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Man Arrested at Capitol to Be Deported

The Capitol Police will not charge the man arrested in Monday’s standoff on the West Front with any criminal actions but said the Australian citizen had been turned over to immigration officials for deportation.

“Capitol Police will not be bringing charges against him,” said Office Michael Lauer, a department spokesman, who later added: “If he is going to be deported, we will not be pursuing charges.”

The man, identified by immigration officials as Wenhao Zhao, 33, prompted an afternoon-long shutdown of the West Front when Capitol Police became concerned that he was a suicide bomber.

Following a brief standoff, the Capitol Police Containment Emergency Response Team took Zhao into custody and later detonated one of two carry-on suitcases the Australian had with him at the time of his arrest.

Police officials did not find hazardous materials in either bag.

According to a U.S. Immigration and Customs Enforcement official, Zhao, whom Capitol Police had earlier identified as Chinese, entered the United States on April 8 at Los Angeles International Airport.

ICE Public Affairs Officer Ernestine Fobs said Zhao legally entered the country using a visa waiver program. That program allows citizens of countries including Australia to visit the United States for up to 90 days without contacting the State Department for a formal visa.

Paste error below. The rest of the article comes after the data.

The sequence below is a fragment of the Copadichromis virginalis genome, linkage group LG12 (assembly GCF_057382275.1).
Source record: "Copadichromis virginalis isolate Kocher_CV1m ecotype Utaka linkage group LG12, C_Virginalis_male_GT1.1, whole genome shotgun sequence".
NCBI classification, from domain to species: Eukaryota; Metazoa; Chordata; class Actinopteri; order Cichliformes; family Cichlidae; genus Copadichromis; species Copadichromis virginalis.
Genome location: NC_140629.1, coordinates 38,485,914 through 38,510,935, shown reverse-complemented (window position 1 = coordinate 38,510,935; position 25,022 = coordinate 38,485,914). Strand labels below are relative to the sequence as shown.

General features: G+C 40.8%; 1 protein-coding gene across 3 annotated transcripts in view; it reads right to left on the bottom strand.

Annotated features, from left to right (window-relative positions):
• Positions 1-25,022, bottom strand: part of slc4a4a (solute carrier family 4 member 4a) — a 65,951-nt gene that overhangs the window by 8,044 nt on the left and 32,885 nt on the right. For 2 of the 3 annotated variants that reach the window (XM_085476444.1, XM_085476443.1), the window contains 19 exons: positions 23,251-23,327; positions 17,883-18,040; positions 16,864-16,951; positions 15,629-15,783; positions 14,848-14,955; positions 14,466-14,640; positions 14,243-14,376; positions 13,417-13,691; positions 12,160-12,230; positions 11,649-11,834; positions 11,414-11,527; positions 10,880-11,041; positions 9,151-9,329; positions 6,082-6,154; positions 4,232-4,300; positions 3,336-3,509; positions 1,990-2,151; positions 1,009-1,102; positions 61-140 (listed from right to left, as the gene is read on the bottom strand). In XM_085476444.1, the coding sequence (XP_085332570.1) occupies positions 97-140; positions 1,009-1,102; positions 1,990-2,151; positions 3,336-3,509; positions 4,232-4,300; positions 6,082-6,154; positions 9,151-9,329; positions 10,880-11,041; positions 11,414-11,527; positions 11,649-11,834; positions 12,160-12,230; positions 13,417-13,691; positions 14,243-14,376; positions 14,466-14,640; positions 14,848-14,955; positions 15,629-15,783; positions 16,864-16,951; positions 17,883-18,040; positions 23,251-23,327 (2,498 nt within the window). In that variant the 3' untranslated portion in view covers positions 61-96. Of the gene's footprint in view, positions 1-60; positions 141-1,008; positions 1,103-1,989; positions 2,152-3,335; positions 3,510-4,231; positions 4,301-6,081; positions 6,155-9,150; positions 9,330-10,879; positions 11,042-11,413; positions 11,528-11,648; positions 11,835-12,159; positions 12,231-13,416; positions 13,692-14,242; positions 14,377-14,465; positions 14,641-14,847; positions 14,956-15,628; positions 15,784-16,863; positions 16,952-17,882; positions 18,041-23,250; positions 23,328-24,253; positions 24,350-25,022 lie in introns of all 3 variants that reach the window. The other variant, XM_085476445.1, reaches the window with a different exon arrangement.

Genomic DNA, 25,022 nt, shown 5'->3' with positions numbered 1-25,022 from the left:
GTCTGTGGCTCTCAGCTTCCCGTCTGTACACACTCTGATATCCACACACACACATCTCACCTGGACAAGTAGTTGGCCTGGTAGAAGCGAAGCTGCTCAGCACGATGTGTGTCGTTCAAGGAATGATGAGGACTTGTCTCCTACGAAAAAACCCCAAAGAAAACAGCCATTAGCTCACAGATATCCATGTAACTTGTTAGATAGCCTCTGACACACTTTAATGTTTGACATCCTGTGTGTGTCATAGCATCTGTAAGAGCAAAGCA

“Mr. Zhao appeared to be admissible” at the time he received the visa waiver, Fobs said. “He just violated his visa waiver program.”

Under regulations governing the program, Fobs explained, visitors must agree to a “public safety provision” that mandates visitors do not act as a “threat” to the United states and likewise do not violate any U.S. laws.

Even if the Capitol Police do not charge Zhao with a crime, Fobs acknowledged, his actions Monday may be construed as a violation of the public safety provision.

“We review the case and work with other federal agencies” to make that determination, Fobs said.

Based on his participation in the visa waiver program, Zhao is not entitled to a hearing or other review process.

“We can invoke his removal as expeditiously as we can. We are working with the Australian embassy at this time,” Fobs said. There is no set date for Zhao’s deportation, but Fobs said it should take place in the near future.

Before Zhao is deported, federal immigration officials will determine whether he will be banned from returning to the United States on a temporary or permanent basis, if at all.

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